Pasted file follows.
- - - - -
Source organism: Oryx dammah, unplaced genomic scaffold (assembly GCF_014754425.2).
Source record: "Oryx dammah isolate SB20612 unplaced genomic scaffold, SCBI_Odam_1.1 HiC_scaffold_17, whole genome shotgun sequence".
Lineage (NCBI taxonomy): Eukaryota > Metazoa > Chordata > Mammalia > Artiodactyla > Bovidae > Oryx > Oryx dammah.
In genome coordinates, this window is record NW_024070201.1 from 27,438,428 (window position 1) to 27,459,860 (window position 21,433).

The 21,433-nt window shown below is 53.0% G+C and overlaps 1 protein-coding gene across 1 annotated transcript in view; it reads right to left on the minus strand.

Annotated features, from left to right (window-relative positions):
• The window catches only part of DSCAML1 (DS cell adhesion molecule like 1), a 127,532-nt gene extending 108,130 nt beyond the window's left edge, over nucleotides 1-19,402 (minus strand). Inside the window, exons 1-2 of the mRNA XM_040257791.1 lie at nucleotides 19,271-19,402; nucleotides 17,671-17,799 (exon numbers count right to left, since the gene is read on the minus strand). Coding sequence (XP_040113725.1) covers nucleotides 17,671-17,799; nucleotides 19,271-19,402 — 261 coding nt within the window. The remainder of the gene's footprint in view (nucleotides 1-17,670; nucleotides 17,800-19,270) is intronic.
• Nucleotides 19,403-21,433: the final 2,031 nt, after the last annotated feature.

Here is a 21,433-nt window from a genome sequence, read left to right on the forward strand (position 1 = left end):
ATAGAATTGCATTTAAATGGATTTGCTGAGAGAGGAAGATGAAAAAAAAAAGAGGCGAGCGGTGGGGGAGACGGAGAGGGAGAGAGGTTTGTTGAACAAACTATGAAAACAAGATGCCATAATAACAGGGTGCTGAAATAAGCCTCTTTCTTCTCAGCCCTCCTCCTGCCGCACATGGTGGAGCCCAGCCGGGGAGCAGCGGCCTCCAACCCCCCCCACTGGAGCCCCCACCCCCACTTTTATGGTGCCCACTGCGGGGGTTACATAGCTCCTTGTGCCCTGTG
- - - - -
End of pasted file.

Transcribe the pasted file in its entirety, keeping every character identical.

Source organism: Oryx dammah, unplaced genomic scaffold (assembly GCF_014754425.2).
Source record: "Oryx dammah isolate SB20612 unplaced genomic scaffold, SCBI_Odam_1.1 HiC_scaffold_17, whole genome shotgun sequence".
Lineage (NCBI taxonomy): Eukaryota > Metazoa > Chordata > Mammalia > Artiodactyla > Bovidae > Oryx > Oryx dammah.
In genome coordinates, this window is record NW_024070201.1 from 27,438,428 (window position 1) to 27,459,860 (window position 21,433).

The 21,433-nt window shown below is 53.0% G+C and overlaps 1 protein-coding gene across 1 annotated transcript in view; it reads right to left on the minus strand.

Annotated features, from left to right (window-relative positions):
• The window catches only part of DSCAML1 (DS cell adhesion molecule like 1), a 127,532-nt gene extending 108,130 nt beyond the window's left edge, over nucleotides 1-19,402 (minus strand). Inside the window, exons 1-2 of the mRNA XM_040257791.1 lie at nucleotides 19,271-19,402; nucleotides 17,671-17,799 (exon numbers count right to left, since the gene is read on the minus strand). Coding sequence (XP_040113725.1) covers nucleotides 17,671-17,799; nucleotides 19,271-19,402 — 261 coding nt within the window. The remainder of the gene's footprint in view (nucleotides 1-17,670; nucleotides 17,800-19,270) is intronic.
• Nucleotides 19,403-21,433: the final 2,031 nt, after the last annotated feature.

Here is a 21,433-nt window from a genome sequence, read left to right on the forward strand (position 1 = left end):
ATAGAATTGCATTTAAATGGATTTGCTGAGAGAGGAAGATGAAAAAAAAAAGAGGCGAGCGGTGGGGGAGACGGAGAGGGAGAGAGGTTTGTTGAACAAACTATGAAAACAAGATGCCATAATAACAGGGTGCTGAAATAAGCCTCTTTCTTCTCAGCCCTCCTCCTGCCGCACATGGTGGAGCCCAGCCGGGGAGCAGCGGCCTCCAACCCCCCCCACTGGAGCCCCCACCCCCACTTTTATGGTGCCCACTGCGGGGGTTACATAGCTCCTTGTGCCCTGTG